Monday, February 3, 2014

Black Wings is next!

It's just after noon and already there is barely anything left of A Secret Gift in the Keller Gallery.  They all come down so much faster than they go up.  It was tough to take it down, but we have a schedule to keep, so I really didn't have a choice. 

We've started building the next exhibit and it's going to be amazing!

Stay tuned for installation in progress pictures.  In order to maximize the amount of time A Secret Gift was up, I cut our installation time IN HALF!  We usually have two weeks to turn the gallery around, but we only have one week this time.

I better get back up there!

But first, here's a sneak peek at some of the images you'll see Friday night at the opening of Black Wings: American Dreams of Flight:

Bessie Coleman

This picture features Bessie Coleman in her JN-4 Curtiss Jenny biplane in 1923. Barred admittance to flying schools in the United States because of her race, she learned to speak French so she could attend flying schools there. She became the first African American woman in the world to receive her pilot’s license.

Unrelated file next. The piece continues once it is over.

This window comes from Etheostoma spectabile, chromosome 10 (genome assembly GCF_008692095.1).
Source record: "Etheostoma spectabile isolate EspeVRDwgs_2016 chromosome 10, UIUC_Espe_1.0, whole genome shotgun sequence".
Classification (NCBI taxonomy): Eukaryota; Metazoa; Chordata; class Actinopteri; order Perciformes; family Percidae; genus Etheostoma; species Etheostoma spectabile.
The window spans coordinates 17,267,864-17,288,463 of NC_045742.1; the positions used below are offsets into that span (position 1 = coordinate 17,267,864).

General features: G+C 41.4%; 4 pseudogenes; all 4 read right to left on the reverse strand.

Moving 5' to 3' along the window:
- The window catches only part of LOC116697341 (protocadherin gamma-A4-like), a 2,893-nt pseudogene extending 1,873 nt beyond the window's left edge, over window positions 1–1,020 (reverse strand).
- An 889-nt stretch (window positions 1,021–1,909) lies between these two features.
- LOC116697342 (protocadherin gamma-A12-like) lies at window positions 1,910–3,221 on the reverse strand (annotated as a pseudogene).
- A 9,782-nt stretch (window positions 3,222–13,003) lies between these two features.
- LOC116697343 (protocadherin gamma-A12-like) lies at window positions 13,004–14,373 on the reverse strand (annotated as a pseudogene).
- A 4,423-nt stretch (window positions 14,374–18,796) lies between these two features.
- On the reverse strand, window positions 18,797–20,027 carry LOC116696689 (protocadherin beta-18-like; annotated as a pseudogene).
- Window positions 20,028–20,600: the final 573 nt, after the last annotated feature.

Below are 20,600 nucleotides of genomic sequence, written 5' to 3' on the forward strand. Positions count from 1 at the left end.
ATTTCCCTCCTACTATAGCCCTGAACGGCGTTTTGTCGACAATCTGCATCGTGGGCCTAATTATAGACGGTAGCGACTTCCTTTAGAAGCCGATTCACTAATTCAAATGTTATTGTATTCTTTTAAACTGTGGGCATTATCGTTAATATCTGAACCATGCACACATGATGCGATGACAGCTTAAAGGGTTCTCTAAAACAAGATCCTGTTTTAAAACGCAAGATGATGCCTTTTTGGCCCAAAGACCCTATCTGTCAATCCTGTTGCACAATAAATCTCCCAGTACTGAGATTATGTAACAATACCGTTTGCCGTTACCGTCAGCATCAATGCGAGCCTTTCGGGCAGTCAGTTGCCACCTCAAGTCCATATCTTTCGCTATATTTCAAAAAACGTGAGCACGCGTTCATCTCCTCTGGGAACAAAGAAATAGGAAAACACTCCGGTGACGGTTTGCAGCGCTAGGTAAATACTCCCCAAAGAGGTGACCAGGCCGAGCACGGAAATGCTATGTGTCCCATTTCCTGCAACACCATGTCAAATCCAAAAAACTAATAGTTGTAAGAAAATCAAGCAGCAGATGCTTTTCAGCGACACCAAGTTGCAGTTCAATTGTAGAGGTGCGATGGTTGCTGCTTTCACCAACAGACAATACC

Photo courtesy Wolf Aviation Fund

Air Circus Billboard 1931

This billboard is publicizing the first all black air show in Los Angeles. The show featured a team of all black female pilots called the “Blackbirds.”  William J. Powell, known for his work in and promotion of aviation, was responsible for the event. 

Photo courtesy Smithsonian’s National Air and Space Museum

The Tuskegee Airmen, 1944

The extraordinary works of the Tuskegee Airmen caused the black press to publicize not only their achievements, but those of other black servicemen. The press they both received led many to call for the end of racial segregation in American society.

 Photo courtesy Library of Congress

 Marlon Green
Marlon Green was the first African American pilot hired by a major passenger airline. Green joined Continental Airlines as a pilot and became a captain in 1966. He fought the racial exclusion policy by the airline all the way to the Supreme Court in 1964. He was praised as hero for breaking down this racial barrier. 

Photo courtesy Smithsonian’s National Air and Space Museum

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